Remember, this first meeting isn’t a sales call; it’s a chance to authentically connect. Be ready to ask what your new contact truly values and consider saying, “For the record, I’m not going to ask you for money today.” If people think you’re just there to extract something from them, they might be worrying about your potential ask. If they’re only half listening, it will be hard to build a relationship of trust and explore a potential partnership. But don’t wait too long to ask for a commitment! It’s important to share what your organization is doing and what you could achieve together.
For more ideas on developing a relationship with your donors and how to turn them from one-time customers into lifelong partners, access the archived webinar presentation of Nonprofit 911: Build Your Generosity Network with Jennifer McCrea and Jeff Walker.
Mon, October 21 2013
Filed under: Partnerships •
This week, our friends at Taproot Foundation are casting the spotlight on Pro Bono Week, a “global celebration of the pro bono ethic across all professions that use their talents to make a difference.” Tapping into pro bono support can help your organization acquire the professional skills necessary to achieve your nonprofit fundraising and marketing goals. So, how can nonprofits join the celebration? Here are three ideas:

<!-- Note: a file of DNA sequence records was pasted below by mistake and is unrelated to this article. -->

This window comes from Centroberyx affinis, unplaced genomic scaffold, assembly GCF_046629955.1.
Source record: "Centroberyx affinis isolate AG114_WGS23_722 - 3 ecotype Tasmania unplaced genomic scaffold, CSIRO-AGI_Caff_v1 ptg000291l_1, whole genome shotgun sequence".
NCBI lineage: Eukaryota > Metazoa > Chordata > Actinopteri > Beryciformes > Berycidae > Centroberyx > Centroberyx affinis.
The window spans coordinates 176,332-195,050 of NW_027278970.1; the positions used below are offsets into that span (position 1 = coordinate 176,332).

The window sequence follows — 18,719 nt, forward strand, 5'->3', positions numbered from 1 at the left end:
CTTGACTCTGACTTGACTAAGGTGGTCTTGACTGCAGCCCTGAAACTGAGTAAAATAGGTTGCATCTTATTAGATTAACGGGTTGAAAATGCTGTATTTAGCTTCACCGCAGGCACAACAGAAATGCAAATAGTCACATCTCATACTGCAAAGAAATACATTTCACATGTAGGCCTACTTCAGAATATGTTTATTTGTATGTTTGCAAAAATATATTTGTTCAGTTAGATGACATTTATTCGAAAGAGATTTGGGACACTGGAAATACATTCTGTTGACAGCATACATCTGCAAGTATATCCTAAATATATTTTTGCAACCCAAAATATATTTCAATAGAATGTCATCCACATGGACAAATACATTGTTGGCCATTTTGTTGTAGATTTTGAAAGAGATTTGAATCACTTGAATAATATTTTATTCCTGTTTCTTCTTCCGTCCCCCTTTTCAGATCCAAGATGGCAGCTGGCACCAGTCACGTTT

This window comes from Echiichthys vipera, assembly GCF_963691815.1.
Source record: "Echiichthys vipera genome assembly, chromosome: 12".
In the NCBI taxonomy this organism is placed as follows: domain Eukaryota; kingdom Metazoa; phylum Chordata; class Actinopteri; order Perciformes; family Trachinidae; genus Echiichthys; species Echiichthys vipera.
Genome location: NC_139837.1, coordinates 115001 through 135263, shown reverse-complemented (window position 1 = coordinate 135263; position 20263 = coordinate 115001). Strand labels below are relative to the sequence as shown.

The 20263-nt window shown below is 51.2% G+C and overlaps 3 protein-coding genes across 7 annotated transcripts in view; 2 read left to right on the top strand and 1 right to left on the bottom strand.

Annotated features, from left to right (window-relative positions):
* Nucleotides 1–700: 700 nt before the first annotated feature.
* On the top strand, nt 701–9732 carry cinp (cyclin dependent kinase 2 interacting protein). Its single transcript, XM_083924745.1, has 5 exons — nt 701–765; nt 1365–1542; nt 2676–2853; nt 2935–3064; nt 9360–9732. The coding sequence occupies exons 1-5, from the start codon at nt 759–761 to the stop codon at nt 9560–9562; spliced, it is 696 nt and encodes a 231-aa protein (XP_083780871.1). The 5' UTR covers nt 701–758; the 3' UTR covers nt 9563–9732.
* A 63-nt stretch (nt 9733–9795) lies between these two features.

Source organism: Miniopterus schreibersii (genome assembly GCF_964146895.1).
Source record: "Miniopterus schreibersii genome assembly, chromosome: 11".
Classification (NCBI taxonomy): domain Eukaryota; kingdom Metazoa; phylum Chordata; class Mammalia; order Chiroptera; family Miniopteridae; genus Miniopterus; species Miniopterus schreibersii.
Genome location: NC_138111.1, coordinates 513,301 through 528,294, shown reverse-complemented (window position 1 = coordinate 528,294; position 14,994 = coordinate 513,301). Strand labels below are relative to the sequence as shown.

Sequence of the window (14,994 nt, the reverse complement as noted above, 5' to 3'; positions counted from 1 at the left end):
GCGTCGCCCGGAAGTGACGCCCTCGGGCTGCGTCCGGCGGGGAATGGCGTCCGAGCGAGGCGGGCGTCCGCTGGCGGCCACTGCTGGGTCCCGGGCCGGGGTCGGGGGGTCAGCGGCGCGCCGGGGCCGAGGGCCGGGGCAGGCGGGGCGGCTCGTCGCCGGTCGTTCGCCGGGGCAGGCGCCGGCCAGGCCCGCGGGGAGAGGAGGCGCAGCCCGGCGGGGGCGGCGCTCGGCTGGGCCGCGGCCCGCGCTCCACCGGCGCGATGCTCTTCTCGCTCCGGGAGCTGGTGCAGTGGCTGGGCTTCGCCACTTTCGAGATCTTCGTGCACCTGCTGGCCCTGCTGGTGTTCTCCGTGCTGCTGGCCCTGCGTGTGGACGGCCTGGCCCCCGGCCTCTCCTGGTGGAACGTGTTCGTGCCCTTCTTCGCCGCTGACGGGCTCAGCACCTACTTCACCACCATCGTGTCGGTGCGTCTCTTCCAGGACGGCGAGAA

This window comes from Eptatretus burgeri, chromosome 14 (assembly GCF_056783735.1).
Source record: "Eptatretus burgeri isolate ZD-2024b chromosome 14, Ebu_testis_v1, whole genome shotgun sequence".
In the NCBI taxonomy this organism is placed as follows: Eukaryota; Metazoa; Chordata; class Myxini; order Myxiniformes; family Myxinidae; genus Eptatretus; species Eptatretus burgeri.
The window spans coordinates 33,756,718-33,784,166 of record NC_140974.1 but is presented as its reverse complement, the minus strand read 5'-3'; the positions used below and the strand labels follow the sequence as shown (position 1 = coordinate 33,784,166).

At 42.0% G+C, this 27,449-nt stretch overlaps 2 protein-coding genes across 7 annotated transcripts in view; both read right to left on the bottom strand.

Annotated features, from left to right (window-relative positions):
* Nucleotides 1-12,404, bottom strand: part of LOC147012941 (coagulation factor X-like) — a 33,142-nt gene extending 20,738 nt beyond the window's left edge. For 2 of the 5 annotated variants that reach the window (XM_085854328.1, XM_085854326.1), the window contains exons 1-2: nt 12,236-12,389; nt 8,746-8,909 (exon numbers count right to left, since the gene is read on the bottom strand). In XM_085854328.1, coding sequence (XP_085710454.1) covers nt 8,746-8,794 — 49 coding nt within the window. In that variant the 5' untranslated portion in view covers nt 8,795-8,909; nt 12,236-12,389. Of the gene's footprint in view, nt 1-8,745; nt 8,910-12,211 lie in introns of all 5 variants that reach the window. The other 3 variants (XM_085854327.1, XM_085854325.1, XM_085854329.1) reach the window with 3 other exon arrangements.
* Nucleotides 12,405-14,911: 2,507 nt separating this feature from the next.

Try “pro bono raising”.
In addition to your normal fundraising plans, consider creating a campaign to secure pro bono help in the areas where you need support. This will not only help you boost your program results, but also boost the impact of your donor dollars. The money that you would have spent on human resources can now be allocated to other parts of your mission.
Leverage your board.
Pro Bono Week is a perfect opportunity to get your board involved in a new way. Ask your board members to think about pro bono resources that may be available their own networks. Use Taproot’s board tools, powered by BoardSource and LinkedIn, to help your board members search their networks for expertise in your area. This is a great alternative to only asking your board for fundraising contacts.